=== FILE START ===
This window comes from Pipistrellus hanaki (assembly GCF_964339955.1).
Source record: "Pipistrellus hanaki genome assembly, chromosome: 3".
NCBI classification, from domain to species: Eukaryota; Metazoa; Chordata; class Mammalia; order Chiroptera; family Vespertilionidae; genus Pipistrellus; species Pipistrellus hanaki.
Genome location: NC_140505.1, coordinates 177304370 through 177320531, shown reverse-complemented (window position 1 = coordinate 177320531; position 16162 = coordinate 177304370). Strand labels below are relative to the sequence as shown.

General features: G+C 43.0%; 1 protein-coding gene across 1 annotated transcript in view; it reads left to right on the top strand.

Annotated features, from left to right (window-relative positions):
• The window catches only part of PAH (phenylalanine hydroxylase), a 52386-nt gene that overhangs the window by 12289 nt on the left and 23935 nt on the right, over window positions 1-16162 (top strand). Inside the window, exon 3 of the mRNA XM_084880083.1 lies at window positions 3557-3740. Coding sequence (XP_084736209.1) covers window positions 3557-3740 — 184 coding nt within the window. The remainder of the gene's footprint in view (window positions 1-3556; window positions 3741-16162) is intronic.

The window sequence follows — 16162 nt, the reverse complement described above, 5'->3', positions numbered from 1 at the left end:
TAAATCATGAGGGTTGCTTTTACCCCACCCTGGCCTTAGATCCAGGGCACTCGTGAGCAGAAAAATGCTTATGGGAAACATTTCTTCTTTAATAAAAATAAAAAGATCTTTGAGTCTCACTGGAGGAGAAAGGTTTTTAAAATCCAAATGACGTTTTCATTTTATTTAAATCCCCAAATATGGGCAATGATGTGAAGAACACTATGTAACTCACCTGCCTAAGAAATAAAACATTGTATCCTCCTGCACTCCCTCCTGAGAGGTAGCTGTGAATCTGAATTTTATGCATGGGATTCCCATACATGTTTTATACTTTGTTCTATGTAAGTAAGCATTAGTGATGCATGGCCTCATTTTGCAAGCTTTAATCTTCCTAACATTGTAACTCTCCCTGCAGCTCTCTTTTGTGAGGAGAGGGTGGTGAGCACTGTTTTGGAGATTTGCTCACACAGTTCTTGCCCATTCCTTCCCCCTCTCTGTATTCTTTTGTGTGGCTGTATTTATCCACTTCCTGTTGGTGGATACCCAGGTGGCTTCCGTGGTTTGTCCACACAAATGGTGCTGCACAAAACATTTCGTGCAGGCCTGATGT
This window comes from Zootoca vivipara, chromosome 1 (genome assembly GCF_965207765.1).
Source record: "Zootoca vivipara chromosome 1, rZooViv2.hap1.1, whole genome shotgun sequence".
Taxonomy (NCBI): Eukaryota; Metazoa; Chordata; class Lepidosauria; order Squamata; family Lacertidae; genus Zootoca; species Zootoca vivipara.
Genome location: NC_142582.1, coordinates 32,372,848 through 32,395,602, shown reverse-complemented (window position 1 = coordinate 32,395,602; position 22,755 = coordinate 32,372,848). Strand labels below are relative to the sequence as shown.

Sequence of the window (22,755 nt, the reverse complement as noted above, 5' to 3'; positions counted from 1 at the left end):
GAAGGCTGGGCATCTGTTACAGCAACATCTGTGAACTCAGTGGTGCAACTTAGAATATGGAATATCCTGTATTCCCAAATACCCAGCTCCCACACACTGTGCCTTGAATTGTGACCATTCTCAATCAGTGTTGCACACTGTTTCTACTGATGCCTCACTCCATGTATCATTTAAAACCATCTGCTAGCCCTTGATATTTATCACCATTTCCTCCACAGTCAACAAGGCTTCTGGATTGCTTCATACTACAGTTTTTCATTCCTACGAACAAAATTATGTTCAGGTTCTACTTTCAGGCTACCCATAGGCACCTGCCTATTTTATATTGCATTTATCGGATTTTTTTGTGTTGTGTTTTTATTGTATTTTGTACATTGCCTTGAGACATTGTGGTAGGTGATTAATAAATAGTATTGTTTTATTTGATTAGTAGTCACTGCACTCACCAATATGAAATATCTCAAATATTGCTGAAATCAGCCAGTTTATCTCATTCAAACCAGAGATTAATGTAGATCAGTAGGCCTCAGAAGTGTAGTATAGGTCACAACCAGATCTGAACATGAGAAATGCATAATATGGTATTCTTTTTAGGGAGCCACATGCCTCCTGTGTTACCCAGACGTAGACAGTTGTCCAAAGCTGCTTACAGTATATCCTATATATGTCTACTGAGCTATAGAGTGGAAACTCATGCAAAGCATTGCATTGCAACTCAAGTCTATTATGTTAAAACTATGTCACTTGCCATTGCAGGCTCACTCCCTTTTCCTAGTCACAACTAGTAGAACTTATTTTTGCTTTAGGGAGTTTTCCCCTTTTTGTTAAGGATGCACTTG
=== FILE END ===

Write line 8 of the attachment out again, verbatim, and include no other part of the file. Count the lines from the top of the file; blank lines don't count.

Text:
The window sequence follows — 16162 nt, the reverse complement described above, 5'->3', positions numbered from 1 at the left end: